• Policies and changing roles and responsibilities. Today, many services are supported by service silos. Each service comes with its own hardware, software and operational team. With NFV, service providers deploy a more horizontal model where the NFV platform – with its compute, storage and networking resources – is a common layer that doesn’t need to be duplicated for each service. This changes the roles and responsibilities of the operational teams. NFV and SDN will be much more policy-driven to ensure a coherent operational model and better automation.

How can SDN be used with NFV?

SDN can play several different roles in an NFV network. Two notable examples are the virtual backplane and service function chaining (SFC).

The virtual backplane
An NFV network needs to take on an additional task that was solved with special hardware for physical network functions. The larger physical network elements consist of a number of processing blades and interface cards connected via a backplane with a switching fabric. As these network elements become virtualized (VNFs), blades and cards are mapped to components (VNFCs) on virtual machines (VMs) running on the same servers, on different servers, or even distributed across multiple data centers (Figure 1).

Figure 1 demonstrates evolved packet core functions that are traditionally housed inside a router platform and with NFV are virtualized into separate VMs running on different servers. These functions include serving gateway, packet data network gateway, control, and termination. Internal communication paths now need to be mapped to (virtual) networks.

Packet performance is guaranteed and optimized for physical network functions by tuning the hardware and software together. Managing traffic flows between functions within a virtualized environment is a new task, which will be discussed below.

Service function chaining and virtual CPE
SFC is widely recognized as an important application of NFV and SDN. It allows service providers to create and sell packages of value-added services by adding them dynamically to the customer’s data path (Figure 2).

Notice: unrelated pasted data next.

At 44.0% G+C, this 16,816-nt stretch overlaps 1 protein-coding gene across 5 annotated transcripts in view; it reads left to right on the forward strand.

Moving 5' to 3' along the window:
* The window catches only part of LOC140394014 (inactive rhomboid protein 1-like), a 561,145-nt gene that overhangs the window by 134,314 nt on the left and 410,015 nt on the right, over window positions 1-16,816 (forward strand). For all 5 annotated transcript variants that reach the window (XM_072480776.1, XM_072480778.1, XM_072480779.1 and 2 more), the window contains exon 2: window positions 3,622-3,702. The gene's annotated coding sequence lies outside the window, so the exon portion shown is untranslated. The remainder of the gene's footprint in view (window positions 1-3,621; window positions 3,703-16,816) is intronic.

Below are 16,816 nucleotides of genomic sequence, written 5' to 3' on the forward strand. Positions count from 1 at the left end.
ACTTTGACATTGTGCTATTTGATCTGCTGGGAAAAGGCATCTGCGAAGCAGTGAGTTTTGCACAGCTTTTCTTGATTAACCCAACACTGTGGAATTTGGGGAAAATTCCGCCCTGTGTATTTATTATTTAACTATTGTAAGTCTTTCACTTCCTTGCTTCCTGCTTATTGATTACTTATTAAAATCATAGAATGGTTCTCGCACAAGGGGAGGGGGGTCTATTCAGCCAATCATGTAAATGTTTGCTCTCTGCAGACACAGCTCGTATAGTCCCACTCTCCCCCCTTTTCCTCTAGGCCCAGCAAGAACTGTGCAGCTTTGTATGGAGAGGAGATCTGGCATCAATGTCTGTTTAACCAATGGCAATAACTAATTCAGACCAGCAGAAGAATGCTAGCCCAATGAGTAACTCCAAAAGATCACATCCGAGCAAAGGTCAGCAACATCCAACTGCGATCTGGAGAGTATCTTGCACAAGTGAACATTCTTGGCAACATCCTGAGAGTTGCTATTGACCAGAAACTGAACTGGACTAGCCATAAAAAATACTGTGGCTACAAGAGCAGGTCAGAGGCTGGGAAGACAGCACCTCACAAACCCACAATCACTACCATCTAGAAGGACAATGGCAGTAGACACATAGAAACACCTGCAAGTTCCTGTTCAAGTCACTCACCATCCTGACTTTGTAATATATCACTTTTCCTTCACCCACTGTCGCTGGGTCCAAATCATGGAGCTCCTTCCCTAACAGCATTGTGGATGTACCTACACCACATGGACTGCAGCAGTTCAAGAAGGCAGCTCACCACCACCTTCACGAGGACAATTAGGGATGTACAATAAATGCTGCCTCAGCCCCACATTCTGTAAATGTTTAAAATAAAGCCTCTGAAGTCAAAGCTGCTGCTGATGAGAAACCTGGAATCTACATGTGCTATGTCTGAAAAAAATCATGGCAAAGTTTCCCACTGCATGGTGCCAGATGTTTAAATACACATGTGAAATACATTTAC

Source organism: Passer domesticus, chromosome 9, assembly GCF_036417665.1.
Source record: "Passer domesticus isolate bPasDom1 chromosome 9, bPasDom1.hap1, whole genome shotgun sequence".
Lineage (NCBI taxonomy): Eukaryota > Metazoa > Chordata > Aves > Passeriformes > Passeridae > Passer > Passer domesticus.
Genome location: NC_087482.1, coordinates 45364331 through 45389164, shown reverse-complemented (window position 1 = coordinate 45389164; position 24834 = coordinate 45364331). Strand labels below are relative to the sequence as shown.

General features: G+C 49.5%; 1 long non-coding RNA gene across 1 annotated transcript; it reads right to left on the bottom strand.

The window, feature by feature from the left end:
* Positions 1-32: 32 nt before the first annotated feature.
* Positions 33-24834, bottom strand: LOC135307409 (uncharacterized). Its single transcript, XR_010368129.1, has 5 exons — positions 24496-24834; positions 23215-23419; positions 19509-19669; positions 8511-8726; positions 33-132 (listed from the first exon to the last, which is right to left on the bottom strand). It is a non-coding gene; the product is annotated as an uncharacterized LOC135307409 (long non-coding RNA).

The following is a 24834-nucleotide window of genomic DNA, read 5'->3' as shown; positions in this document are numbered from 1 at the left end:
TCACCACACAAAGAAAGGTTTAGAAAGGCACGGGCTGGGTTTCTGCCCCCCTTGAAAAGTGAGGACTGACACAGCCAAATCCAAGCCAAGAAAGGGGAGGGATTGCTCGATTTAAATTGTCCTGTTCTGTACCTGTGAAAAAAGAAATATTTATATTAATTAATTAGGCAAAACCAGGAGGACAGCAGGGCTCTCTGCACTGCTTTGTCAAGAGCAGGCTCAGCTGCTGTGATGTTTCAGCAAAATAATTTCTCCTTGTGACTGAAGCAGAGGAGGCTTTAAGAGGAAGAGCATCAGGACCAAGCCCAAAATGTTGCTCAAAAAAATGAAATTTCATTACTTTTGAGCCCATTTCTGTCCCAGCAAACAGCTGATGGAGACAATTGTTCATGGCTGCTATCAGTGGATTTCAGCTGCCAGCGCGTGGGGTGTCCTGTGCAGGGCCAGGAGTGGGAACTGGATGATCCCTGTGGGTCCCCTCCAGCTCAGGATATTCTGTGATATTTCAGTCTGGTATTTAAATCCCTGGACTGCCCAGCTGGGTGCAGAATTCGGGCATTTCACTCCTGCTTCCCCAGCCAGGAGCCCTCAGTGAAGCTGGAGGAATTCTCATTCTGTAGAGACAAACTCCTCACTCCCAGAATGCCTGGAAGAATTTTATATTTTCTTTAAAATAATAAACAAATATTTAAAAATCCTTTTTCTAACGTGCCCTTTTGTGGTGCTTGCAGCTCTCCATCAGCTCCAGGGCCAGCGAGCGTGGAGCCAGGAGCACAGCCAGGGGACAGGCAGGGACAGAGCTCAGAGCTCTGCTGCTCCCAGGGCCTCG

A service chain is a sequence of VNFs spliced into the data path between a traffic source and a traffic sink. For example, the blue service chain in figure 2 includes a firewall and a video optimizer. The red chain also includes the firewall but adds anti-virus and parental control functions.

Service chains can be applied to fixed broadband networks and mobile networks. In the former case, SFC enables the virtualization of customer premises equipment (vCPE). With SFC, subscriber traffic can be steered through a sequence of service functions moved from the physical CPE into the network.

With NFV and SDN, service providers can assemble service function chains through software configuration without physically installing appliances and without rewiring or manually reconfiguring network connectivity. They can use NFV to dynamically deploy virtual appliances and scale them out to match traffic demand.

In addition, SDN enables service providers to steer subscriber traffic according to the service chain configurations through different sequences of service functions. They can modify and enhance service chains on the fly, for example, by replacing one service function with a newer version or with a similar function from a different vendor. What’s more, subscribers can add or remove functions from their personal chains using a self-service portal.

This article is excerpted from the Alcatel-Lucent strategic white paper entitled The right SDN is right for NFV. To contact the author or request additional information, please send an email to

Andreas Lemke

About Andreas Lemke

Andreas Lemke joined Alcatel-Lucent from the German National Institute for Integrated Publication and Information Systems (IPSI). While at Alcatel-Lucent, Andreas has held various positions in research, product and solution management, technology management and marketing with a continuous focus on the next generation of network innovation. Currently Andreas is a leading NFV industry evangelist heading up the marketing efforts for the CloudBand™ NFV platform. Andreas holds degrees in computer science from the University of Stuttgart, Germany, and a Ph.D. in Computer Science from the University of Colorado, Boulder, USA.